- bind a
keydown event on the window of your navigator
- forward keys to Node via ajax (Bear in mind that you'll need to choose a trade-off on this one. You can either send the keys one by one, which leads to either concurrency issues or high latency - more on this later. Or you can send the keys bunched in packets, which means that you'll be delaying certain keystrokes by quite a bit)
- Node conveys the keystrokes using a native solutions (I am not sure what platform you're on)
More on the latency
If you convey the keystrokes one by one, you will need to worry about the fact that some requests, which will fire later, will actually arrive faster (sometimes by little, sometimes by a lot). This may or may not change the order on which separate requests hit the Node server. What you will always want to do if you are conveying the keystrokes one by one is to have Node send back a unique ID of the "last keystroke received", so that the client knows which one it is on...or have the client keep a count of the number of keystrokes it received, sending the current with all the keystrokes it send, and having the server re-build the order.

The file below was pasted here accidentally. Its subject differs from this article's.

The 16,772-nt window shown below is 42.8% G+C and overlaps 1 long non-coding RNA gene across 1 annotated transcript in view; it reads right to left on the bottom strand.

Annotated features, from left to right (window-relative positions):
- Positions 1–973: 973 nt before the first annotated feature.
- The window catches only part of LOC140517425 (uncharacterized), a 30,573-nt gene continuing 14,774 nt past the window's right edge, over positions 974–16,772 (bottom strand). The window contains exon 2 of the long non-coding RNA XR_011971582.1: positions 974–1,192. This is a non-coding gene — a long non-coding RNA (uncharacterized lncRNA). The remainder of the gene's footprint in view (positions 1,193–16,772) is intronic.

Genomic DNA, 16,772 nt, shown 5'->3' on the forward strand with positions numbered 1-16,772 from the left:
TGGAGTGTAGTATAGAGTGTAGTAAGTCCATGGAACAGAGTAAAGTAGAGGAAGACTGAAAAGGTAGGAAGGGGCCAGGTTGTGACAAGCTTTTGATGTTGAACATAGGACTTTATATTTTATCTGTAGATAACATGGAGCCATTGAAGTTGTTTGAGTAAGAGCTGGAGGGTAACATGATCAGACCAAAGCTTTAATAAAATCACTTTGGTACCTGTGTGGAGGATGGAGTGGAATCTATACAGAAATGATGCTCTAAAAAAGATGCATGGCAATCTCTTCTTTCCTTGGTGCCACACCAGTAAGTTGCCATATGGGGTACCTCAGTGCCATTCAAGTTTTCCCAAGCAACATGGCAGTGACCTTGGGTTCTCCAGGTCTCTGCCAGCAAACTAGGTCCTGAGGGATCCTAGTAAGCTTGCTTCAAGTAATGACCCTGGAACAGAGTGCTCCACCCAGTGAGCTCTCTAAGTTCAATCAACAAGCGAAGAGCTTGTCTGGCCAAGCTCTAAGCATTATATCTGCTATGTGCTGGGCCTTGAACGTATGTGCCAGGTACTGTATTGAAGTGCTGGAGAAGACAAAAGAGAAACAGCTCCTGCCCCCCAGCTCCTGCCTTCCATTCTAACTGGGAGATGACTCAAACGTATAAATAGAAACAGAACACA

The second option is a packet solution - instead of sending one keystroke, you bunch them in either
x keystrokes or
x milliseconds' worth of keystrokes. The first is nice if you're typing a lot, as the updates will be quicker, but worse if you type very little. The second is nice because you know that you'll be delayed at most by
x. IT sucks, however, because you know that you've got to rely on fluke to be delayed by less than
Also, even in case #2, unless you pick a stupidly large packeting frame, you'll need to implement solution #1.